Effects of athletic training on the equine heart: Do horses with big hearts run faster?
Lesley E Young, Katherine Rogers and James LN Wood
Heart size matters HBLB funded research showed that if a racehorse, escpecially a jumper, has a large heart, it has a significant advantage due to superior oxygen supply. Eclipse, Phar Lap and Secretariat all had large hearts.
Non-invasive monitoring of changes in exhaled markers of airway
inflammation in Thoroughbred racehorses
Michael P. Cathcart
Inflammatory Airway Disease (IAD) IAD is of major significance to the Thoroughbred racehorse, with between 11-50% of young racehorses affected with the condition. The disease is associated with inflammation of the lungs and can cause significant exercise intolerance. The development of a non-invasive modality by which IAD can be diagnosed may help to improve performance and productivity and increase welfare, amoungst other things.
The Equine Infectious Disease Service A 'Thoroughbred' Contribution to the nation's equine health
Dr Richard Newton, Animal Health Trust
The Equine Infectious Disease Service at the Animal Health Trust has been supported by the HBLB since April 2008, via a collaborative funding arrangement with the Racehorse Owners Association (ROA) and the Thoroughbred Breeder's Association (TBA). The primary aim of the service is to provide the UK Thoroughbred industry with a first-class diagnostic surveillance facility for new and emerging equine diseases.
Sudden death affects all equestrian sports with well-publicised examples from racing, eventing, show-jumping and hunting. HBLB funded research has helped to identify causes, risk factors and prevalence for this poorly understood and sensitive subject.
Equine Influenza is constantly present in the UK and is a major cause of respiratory disease in horse populations. This ongoing programme collects data for influenza viruses circulating in the UK and further afield to help keep vaccine strain recommendations up to date in a bid to prevent future outbreaks.
HBLB research leads the field in Equine Veterinary Journal
E.E. Godwin; P. Clegg; C. Marr; Edited by C. Marr
Equine Veterinary Journal
HBLB funds around 10% of the veterinary research published in the world's leading scientific journal, with a study investigating stem cell therapy, funded by the HBLB, having the highest number of downloads for 2012.
A Genome-wide association study of osteochondritis dissecans in the Thoroughbred
Laura Corbin, Sarah Blott, June Swinburne, Charlene Sibbons, Laura Fox-Clipsham, Maud Helwegen Tim Parkin, Richard Newton, Lawrence Bramlage, Wayne McIlwraith, Stephen Bishop, John Woolliams, Mark Vaudin
Assessing the effect of cardiac murmurs on performance
LE Young, K Rogers and JLN Wood
Heart murmurs: surely that can’t be good? Heart murmurs, once considered a significant sign of heart
problems, were shown by HBLB funded research to be common (50% of racehorseshave them)
and, in most cases, of no significance.
National Hunt racehorse inflammatory airway disease: associations with bacteria, viruses, age, time in training and transferrin types
JR Newton, JLN Wood, KC Smith and JC Cardwell
When is 'the virus' not a virus? HBLB funded research proved for the first time that most outbreaks of 'the virus' in training yards are actually associated with bacterial lung infections, which unlike viral illnesses, can be treated effectively.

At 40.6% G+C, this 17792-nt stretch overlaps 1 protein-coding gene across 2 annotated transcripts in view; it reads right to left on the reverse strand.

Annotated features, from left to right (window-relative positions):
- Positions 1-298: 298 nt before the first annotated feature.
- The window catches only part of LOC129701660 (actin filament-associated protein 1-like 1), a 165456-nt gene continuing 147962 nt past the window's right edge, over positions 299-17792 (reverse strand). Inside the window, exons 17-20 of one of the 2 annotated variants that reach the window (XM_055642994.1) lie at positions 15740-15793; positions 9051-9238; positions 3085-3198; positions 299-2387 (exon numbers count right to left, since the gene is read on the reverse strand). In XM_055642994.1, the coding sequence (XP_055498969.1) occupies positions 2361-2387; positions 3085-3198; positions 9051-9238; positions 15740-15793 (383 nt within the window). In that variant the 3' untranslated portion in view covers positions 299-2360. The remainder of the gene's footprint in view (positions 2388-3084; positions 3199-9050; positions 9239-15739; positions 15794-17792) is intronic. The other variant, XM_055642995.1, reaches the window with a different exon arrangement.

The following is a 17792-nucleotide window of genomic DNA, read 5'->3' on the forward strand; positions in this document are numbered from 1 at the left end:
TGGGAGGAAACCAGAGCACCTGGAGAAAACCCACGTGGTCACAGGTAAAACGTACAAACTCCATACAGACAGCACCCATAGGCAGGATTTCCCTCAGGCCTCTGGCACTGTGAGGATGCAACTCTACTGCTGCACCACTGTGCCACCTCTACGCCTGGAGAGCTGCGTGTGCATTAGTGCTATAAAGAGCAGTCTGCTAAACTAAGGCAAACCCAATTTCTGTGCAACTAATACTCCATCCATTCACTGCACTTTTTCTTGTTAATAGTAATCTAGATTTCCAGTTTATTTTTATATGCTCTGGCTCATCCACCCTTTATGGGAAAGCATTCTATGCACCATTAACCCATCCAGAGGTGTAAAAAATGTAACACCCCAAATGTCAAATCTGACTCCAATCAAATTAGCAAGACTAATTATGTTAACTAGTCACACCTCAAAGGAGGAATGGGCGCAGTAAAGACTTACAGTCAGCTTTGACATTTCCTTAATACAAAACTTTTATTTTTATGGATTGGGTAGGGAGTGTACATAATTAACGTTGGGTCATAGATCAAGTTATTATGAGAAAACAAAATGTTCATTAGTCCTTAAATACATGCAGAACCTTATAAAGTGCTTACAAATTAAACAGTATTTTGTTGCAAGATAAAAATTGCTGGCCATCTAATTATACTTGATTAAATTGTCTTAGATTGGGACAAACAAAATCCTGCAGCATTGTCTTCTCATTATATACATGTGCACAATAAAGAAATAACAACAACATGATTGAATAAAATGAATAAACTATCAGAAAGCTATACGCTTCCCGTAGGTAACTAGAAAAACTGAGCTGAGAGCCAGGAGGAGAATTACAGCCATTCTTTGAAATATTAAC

The risk of different types of injury changes as horses' careers develop. HBLB funded research identifying and understanding these risks will help to develop practical advice and guidelines for trainers.
The International Rhodococcus equi consortium (IREC)
Co-ordinator Prof Jose Vazquez-Boland
Addressing a global problem
Rhodococcus infection is a major killer of foals across the world. An international consortium led by British researchers and with funding from HBLB has documented the bacteria's genetic map, paving the way to future life-saving treatments and vaccines.
Regenerating equine tendon using autologous mesenchymal stem cells
Roger K.W. Smith, Stephanie Dakin,
Natalie Young, Jayesh Dudhia, Peter Clegg & Allen Goodship
Injured tendons can be as good as new Tendons need to be strong and elastic. After injury, scar tissue can form within damaged tnedon and predisposes to further injury. In HBLB research treatment with stem cells led to regeneration of tendon with less scar tissue and more elasticity.
Bacteria and parasites are constantly evolving ways to protect themselves against the drugs we use against them. Partnerships between scientists and Thoroughbred breeders are developing essential new approaches funded by HBLB for worm control.
Developing a laboratory model of Setfast in Thoroughbreds by converting skin-derived cells into muscle cells
Marta Fernandez-Fuente,Richard J. Piercy et al.
Comparative Neuromuscular Diseases Laboratory
Royal Veterinary College
High tech science for an age-old problem Ste fast, or tying up, has plagued horses for centuries. Using the latest cell biology techniques, scientists with HBLB funding are finding out more about muscle cells by manipulating skin cells to behave like muscles.
CT and MRI detectable markers for condylar fracture
Tim Parkin – University of Glasgow
Rachel Murray & CarolyneTranquille – Animal Health Trust
Kenton Morgan & Jen Swindlehurst – University of Liverpool
Wayne McIlwraith, Chris Kawcak & Chelsea Zimmerman – Colorado State University
Preventing cannon bone fractures
MRI scans detect changes which simply don't show on normal x-rays BEFORE the bone breaks. HBLB funded research has identified clear tell tale changeswhich predict a horse is 'at risk'. In this way cannon bone fractures, the injury that ended the racing career of Mill Reef, Manduro, Dubai Millennium and others, may soon become less frequent.